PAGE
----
Centre for Eye Health Wins at Regional Business Awards | Guide Dogs NSW/ACT

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25 May, 2017

Centre for Eye Health Wins at Regional Business Awards

The Centre for Eye Health (CFEH) has won the ‘Excellence in Social Enterprise’ category at the South Eastern Sydney Regional Business Awards during a ceremony Wednesday night. The Centre now moves on as a state finalist at the 2017 NSW Business Chamber State Business Awards Gala held on Friday 17 November 2017 at the International Convention Centre Sydney.

An initiative of Guide Dogs NSW/ACT and the University of New South Wales, CFEH provides state-of-the-art eye imaging and visual-system diagnostic services to the general community at no charge to the patient, with the aim of reducing preventable vision loss within the community.

Prof. Michael Kalloniatis, Centre Director, said that winning the award underpinned the very purpose of the Centre: to offer free access to cutting edge technology, optometric and ophthalmological expertise in one clinic.

“It is a great honour to be acknowledged at the Regional Business Awards, Excellence in Social Enterprise as it is our mission to provide the community with better access to advanced diagnostic services in order to reduce the incidence of preventable vision loss,” said Prof. Kalloniatis.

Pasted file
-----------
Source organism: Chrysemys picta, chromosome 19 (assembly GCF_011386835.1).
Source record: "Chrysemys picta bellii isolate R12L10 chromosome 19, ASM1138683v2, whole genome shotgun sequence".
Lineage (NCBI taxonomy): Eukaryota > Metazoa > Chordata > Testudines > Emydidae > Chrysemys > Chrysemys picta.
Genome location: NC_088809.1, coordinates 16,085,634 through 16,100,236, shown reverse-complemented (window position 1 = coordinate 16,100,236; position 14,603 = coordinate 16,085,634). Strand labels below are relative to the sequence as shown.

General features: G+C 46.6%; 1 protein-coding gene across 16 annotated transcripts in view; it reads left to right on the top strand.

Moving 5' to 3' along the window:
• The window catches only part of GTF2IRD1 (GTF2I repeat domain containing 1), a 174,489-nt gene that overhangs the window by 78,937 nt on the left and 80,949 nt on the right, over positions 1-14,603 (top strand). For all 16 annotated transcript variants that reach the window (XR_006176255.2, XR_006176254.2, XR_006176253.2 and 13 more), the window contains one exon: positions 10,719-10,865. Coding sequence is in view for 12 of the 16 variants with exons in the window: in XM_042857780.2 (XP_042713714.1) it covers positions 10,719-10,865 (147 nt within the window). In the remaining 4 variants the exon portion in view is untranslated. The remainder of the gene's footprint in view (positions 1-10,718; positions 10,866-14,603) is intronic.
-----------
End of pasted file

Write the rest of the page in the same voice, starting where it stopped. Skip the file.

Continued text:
“Over three-quarters of cases of vision loss are preventable or treatable if diagnosed early. Since opening our doors eight years ago we have been able to diagnose thousands of patients with eye disease who otherwise might not have received this service. We have also initiated a glaucoma management clinic, in a collaborative care model with local health district ophthalmologists.”

CFEH opened on the University of New South Wales’ Kensington campus in 2009 after an independent survey of Guide Dogs NSW/ACT clients found many felt that a lack of preventative treatment had led to their vision impairment. The Centre also recently opened a new clinic at the Sutherland Hospital.

Patients can access the Centre’s services, including optometrists, ophthalmologists (from the local health district) and state-of-the-art diagnostic technology via referral by their eye-health practitioner. Over 85% of optometrists and around 30% of ophthalmologists in NSW and ACT have registered to refer patients for services at CFEH.

Prof. Kalloniatis also urged members of the public to get their eyes checked regularly in order to reduce preventable vision loss.

“Don’t wait until you see changes in your vision to get your eyes examined by an optometrist, because it may be too late to reverse any damage. Your optometrist can advise you on how frequently you need to get your eyes checked, and what to do if you need further help,” Prof Kalloniatis said.

Every day 28 Australians are diagnosed with vision loss, including nine who become blind.

For more information about the Centre for Eye Health visit www.centreforeyehealth.com.au.